WMI Printer - Query
Introduction to Querying Printers with WMI
This WMI script offers a variety of solutions to printer problems on a Windows Network. WMI provides and impressive range of eight classes of printer object so it is possible to query any aspect of a printer. To let you into a secret, as I researched the Win32_Printer properties I found printer attributes that I did not even know existed.
Topics for WMI Printer
Printers and Print Devices, give more than their fair share of administrative problems. While the most likely solution is to add paper or toner; however, you may want to run a WMI script just in case there is a configuration setting that would help prevent the problem re-occurring. As with most WMI scripts, the key is identifying the best Win32_Classes to query. In the case of printer, there are eight Win32 objects to choose from, so if at first you don't succeed try a different class of object.
Example 1 - WMI Query Win32_Printer
I am impressed by the sheer number of properties, from obvious items such as share name and printer driver to little known Horizontal Resolution.
Prerequisites for Your Printer WMI Script
The only pre-requisite is that you have a printer attached to the machine where you run the script. Be aware, there may be a delay while the script checks all possible printer ports.
Instructions for Listing Processes WMI Script
VBScript to List WMI Printer Properties
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From a WMI Perspective
1) If you are new to WMI then you will soon appreciate that all WMI scripts begin by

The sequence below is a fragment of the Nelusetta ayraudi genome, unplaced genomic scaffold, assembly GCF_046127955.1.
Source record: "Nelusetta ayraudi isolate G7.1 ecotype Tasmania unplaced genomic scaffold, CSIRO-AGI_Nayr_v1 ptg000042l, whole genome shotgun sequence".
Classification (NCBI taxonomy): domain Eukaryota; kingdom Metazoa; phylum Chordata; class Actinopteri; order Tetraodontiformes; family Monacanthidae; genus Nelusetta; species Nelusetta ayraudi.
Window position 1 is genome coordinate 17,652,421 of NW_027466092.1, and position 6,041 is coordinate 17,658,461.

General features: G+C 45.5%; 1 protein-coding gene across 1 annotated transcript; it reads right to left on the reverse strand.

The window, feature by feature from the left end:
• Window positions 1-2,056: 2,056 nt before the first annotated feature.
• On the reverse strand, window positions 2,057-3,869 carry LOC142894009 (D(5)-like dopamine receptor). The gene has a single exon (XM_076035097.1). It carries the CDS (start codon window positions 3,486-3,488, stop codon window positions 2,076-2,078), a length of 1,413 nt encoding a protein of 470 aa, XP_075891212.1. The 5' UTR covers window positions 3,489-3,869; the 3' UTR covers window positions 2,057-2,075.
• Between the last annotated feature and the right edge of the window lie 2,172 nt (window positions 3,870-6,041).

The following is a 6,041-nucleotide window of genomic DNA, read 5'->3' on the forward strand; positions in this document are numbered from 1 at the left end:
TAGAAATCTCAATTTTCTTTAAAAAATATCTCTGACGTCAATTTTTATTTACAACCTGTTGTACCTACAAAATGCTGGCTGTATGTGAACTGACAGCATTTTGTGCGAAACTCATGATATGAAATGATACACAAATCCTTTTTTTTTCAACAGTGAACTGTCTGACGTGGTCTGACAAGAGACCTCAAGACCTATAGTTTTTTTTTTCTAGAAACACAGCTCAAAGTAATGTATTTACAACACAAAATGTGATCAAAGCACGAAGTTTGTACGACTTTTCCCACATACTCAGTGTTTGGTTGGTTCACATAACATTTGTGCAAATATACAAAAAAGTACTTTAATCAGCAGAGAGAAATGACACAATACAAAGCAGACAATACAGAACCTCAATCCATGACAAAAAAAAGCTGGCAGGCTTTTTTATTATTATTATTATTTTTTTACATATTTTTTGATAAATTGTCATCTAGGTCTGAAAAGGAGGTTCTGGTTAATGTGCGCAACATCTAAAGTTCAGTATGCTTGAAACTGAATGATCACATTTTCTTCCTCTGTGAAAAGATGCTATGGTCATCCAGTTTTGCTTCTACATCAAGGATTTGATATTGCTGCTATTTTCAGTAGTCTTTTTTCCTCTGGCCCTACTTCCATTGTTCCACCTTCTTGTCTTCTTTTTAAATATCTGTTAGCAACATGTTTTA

instructing winmgmts to access the root of the CIM library,
here is the command:
2) If you have already looked at WMI scripts, then you will know the importance of Win32_Service and objItem.name.
3) Set colProcess = objWMIService.ExecQuery _ is a standard WMI phrase to prepare for the WQL command: Select * from Win32_Printer
From a VBScript Perspective
4) What makes scripting so powerful is the speed with which VBScript loops through an array of properties, in this instance the loop is controlled by: For Each....In... Next.
5) In this script I have added a sub routine called sub Wait(). In addition to introducing you to the syntax of the sub routine, I wanted to put the extra cosmetic detail at the end of the script.
6) It is also possible to output the WMI information not to the screen but to a file. VBScript has all the tools you need to create a file and write a service on each line. Writing to text files with FSO is covered in other VBScripts.
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PowerShell Printer Example : Properties for Win32_Printer
# PowerShell cmdlet to investigate win32_printer properties
Note 1: Use of -notMatch. "__" needs the star, hence "__*".
Note 2: By assigning the output to a variable, we can count the number of matching properties.
Note 3: The tiny backtick (`) is useful for explaining to PowerShell that the same command continues on the next line.
Note 4: Here is a more longwinded alternative to using the .count
Summary of Querying Printer Properties
Printers and Print Devices, give more than their fair share of administrative problems. As with most WMI scripts, the key is identifying the best Win32_Classes to query. In the case of printer, there are eight Win32 objects to choose from, so if at first you don't succeed try a different class of object.
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See more VBScript WMI examples: